The UK government has mandated that all centrally-funded work is to be undertaken using BIM by 2016. This is now less than 12 months away, and for those organizations that haven't yet done so, this series of articles explains how to implement BIM in your organisation.

The process of implementing BIM is about change management, first and foremost. To do this successfully, the process needs to be carried out methodically. The best way is to make a 'BIM implementation plan', and the steps for this are outlined through the course of this series. This month looks at conducting a risk analysis, and beginning to make a business case for BIM implementation.

Making a business case for BIM implementation

Having carried out a business audit and risk analysis, and assessed the findings, the next step is to formulate a business case for BIM implementation. This is, in many respects, similar to writing a conventional business plan, but is tailored more to the reasons why you want to implement BIM in your organisation, i.e. what are the measurable outcomes you wish to achieve? Depending on the type of organisation you are considering, the outcomes are likely to vary.

Continuing from last month's article, we now look at the topics that should be covered in the business case.

1. Are you trying to obtain (or retain) central government-procured work in England?

If your workload currently includes projects such as prisons, hospitals or Ministry of Defence bases, then these are likely to come under the BIM Level 2 mandate for centrally-procured work. If this is a work sector that you are trying to move into, then BIM compliance will be an essential prerequisite to your business.

2. Do you want to work with clients/consultants/supply chain partners, who are adopting BIM for best practice purposes?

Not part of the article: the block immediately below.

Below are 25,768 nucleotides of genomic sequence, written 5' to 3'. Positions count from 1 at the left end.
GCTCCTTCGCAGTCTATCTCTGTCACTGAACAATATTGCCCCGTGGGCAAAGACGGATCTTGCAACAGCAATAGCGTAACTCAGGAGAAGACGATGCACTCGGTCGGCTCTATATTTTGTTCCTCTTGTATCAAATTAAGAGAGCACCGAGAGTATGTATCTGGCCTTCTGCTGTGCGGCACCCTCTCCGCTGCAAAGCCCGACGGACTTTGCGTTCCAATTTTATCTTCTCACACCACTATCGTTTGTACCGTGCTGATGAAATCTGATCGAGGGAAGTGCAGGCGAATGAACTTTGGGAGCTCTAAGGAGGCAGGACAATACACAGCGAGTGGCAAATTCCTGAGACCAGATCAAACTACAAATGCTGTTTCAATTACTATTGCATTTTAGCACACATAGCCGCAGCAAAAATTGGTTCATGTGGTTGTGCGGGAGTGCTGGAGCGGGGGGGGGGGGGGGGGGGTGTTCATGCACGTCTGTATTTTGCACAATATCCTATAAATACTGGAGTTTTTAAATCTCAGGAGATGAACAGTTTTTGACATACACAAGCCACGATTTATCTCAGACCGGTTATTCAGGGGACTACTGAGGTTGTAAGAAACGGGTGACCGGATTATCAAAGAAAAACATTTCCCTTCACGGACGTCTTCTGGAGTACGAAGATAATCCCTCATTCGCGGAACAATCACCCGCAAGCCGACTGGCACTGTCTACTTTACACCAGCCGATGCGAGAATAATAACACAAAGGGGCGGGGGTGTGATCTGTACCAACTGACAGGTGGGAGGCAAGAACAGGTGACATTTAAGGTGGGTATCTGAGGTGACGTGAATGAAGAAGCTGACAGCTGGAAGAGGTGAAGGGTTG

Whereas you may not currently be involved in UK government projects, it may be possible that you work with other organisations who have themselves chosen to adopt (or require) the use of BIM. This could be for best practice reasons, or to enable them to compete for government work, but with the result that they are implementing its use across the board. As a result, although you may not be directly involved in the UK government initiative, you may be impacted for incidental reasons.

3. Are you looking to streamline delivery programs?

Are you concerned about delivery programs, or are your clients pushing for tighter deadlines? One of the Government Construction Strategy's targets is a 20% reduction in capital costs, with BIM being cited as a contributory factor.

4. Do you want to improve cost forecasting accuracy, or reduce CAPEX or OPEX costs?

Clients are perennially and fundamentally concerned about financial outlay, and tendering processes have evolved to try to make cost forecasting as accurate as possible. Post-construction, the costs-in-use become the issue, when the running costs become the ultimate test of the design. BIM is frequently cited as a significant aid to both assisting cost prediction, and in modelling realistic operating conditions.

5. Are you trying to improve design efficiencies in repeat projects?

Repeat work for the same clients (or the same project types) is a common staple for construction industry organisations, and the ability to re-use information is known to offer significant cost savings, which can be particularly useful when clients often seek reduced fees for subsequent commissions. BIM can assist significantly, because not only can design information be re-used, but so can specification and cost information, as it can be embedded in BIM object parameters.